Conclusion Up    Down

In an evaluation of various innovations in communication technologies used in 11 urban districts during the 2012 Kenya SIA, positive results were shown for all the innovations, suggesting that scaling up some of these innovations will be very beneficial to the campaign. The adaptive planning and management of supplemental measles immunization activities based on real time evidence could be a key factor in increasing SIA coverage in the future. Improvement in technology will still be needed, especially in verifying children’s vaccination status in order to send the correct follow-up SMS. Better systems for a more accurate way of inputting date of birth in the data are also needed, in order to reduce human error. Unequal access to mobile phones among different income populations, lack of proper framing of SMS reminders, and language barriers also pose a challenge to the technology [44].

What is known about this topic

  • The Republic of Kenya has been a strong follower of the WHA and ME 2020 resolutions, and has had continuous SIAs for measles since 2002;
  • The delay in the 2006 SIA, as well as Kenya’s migration problems, both with neighboring countries and between cities, resulted in a few outbreak of measles in the past 10-15 years;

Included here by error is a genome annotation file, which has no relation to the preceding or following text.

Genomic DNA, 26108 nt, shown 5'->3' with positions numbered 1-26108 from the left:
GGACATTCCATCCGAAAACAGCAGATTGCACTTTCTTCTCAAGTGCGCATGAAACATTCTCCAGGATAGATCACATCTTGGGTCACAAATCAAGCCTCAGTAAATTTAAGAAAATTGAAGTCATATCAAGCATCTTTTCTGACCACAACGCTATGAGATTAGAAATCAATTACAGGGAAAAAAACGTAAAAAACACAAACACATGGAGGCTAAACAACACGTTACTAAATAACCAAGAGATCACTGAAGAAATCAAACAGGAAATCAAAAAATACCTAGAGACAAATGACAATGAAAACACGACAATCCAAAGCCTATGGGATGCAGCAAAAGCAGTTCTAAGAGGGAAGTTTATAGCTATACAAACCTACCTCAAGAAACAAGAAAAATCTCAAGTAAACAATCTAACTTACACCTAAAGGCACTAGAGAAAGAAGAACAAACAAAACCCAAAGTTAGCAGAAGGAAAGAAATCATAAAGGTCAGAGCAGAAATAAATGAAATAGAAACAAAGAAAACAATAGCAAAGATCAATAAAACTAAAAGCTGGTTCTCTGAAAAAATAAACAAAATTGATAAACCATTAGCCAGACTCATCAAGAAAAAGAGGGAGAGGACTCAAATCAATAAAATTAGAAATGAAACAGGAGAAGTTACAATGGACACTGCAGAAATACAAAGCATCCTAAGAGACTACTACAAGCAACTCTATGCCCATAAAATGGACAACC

• Kenya introduced a few campaigns and policy changes to try and improve measles vaccine coverage, including introducing second dose measles vaccine in its routine immunization schedule, launching an <15 measles and rubella campaign to increase its coverage, and introduce a combined measles-rubella (MR) vaccine to the country.

What this study adds

  • The study provides a timeline into the progress of Kenya, Africa and the world towards the control of measles through vaccination;
  • The study provides detail into the innovations in measles control done in Kenya, to give an overview of what has been done, what is being done right now, and what the future holds for the fight against measles in Kenya;
  • The study highlights each innovation through both the peer-review research publication on the innovation and through official government or international agency’s policy. This provides both the scientific justification of the innovations and the official actions taken by the governing bodies.

 

 

Competing interests Up    Down

The authors declare no competing interest.

 

 

Authors’ contributions Up    Down

All the authors have read and agreed to the final manuscript.

 

 

Figures Up    Down

Figure 1: the term “bundling” has been chosen to define the concept of a theoretical “bundle”

Figure 2: vaccination status of confirmed measles cases; 2015; Kenya

Figure 3: WHO suggested criteria for MCV2 introduction (2009-2016)

Figure 4: map showing provinces targeted for case-based surveillance during the 2011 outbreak

 

 

References Up    Down